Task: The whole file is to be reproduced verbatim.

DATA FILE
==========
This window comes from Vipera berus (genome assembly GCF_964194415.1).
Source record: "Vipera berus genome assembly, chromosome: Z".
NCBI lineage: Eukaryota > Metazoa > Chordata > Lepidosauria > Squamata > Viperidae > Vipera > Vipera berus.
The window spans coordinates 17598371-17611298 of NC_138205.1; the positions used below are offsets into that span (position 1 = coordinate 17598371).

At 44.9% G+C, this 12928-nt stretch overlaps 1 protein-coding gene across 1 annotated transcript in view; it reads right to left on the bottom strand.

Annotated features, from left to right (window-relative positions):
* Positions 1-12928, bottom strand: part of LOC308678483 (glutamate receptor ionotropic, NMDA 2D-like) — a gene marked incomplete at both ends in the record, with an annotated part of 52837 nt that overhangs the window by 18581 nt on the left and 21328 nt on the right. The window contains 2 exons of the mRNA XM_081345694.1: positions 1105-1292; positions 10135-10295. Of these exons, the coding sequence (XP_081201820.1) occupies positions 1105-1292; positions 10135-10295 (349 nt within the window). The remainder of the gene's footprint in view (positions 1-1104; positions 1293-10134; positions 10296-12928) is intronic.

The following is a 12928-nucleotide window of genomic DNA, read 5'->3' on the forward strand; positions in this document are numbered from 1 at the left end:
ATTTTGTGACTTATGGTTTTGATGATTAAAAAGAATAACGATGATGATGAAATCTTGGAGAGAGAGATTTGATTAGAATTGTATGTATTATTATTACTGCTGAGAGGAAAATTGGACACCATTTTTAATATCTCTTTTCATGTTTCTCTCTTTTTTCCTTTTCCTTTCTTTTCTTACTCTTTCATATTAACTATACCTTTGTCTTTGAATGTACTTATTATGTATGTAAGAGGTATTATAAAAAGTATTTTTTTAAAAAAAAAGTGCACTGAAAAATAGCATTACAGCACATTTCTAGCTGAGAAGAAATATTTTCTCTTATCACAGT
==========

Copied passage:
This window comes from Vipera berus (genome assembly GCF_964194415.1).
Source record: "Vipera berus genome assembly, chromosome: Z".
NCBI lineage: Eukaryota > Metazoa > Chordata > Lepidosauria > Squamata > Viperidae > Vipera > Vipera berus.
The window spans coordinates 17598371-17611298 of NC_138205.1; the positions used below are offsets into that span (position 1 = coordinate 17598371).

At 44.9% G+C, this 12928-nt stretch overlaps 1 protein-coding gene across 1 annotated transcript in view; it reads right to left on the bottom strand.

Annotated features, from left to right (window-relative positions):
* Positions 1-12928, bottom strand: part of LOC308678483 (glutamate receptor ionotropic, NMDA 2D-like) — a gene marked incomplete at both ends in the record, with an annotated part of 52837 nt that overhangs the window by 18581 nt on the left and 21328 nt on the right. The window contains 2 exons of the mRNA XM_081345694.1: positions 1105-1292; positions 10135-10295. Of these exons, the coding sequence (XP_081201820.1) occupies positions 1105-1292; positions 10135-10295 (349 nt within the window). The remainder of the gene's footprint in view (positions 1-1104; positions 1293-10134; positions 10296-12928) is intronic.

The following is a 12928-nucleotide window of genomic DNA, read 5'->3' on the forward strand; positions in this document are numbered from 1 at the left end:
ATTTTGTGACTTATGGTTTTGATGATTAAAAAGAATAACGATGATGATGAAATCTTGGAGAGAGAGATTTGATTAGAATTGTATGTATTATTATTACTGCTGAGAGGAAAATTGGACACCATTTTTAATATCTCTTTTCATGTTTCTCTCTTTTTTCCTTTTCCTTTCTTTTCTTACTCTTTCATATTAACTATACCTTTGTCTTTGAATGTACTTATTATGTATGTAAGAGGTATTATAAAAAGTATTTTTTTAAAAAAAAAGTGCACTGAAAAATAGCATTACAGCACATTTCTAGCTGAGAAGAAATATTTTCTCTTATCACAGT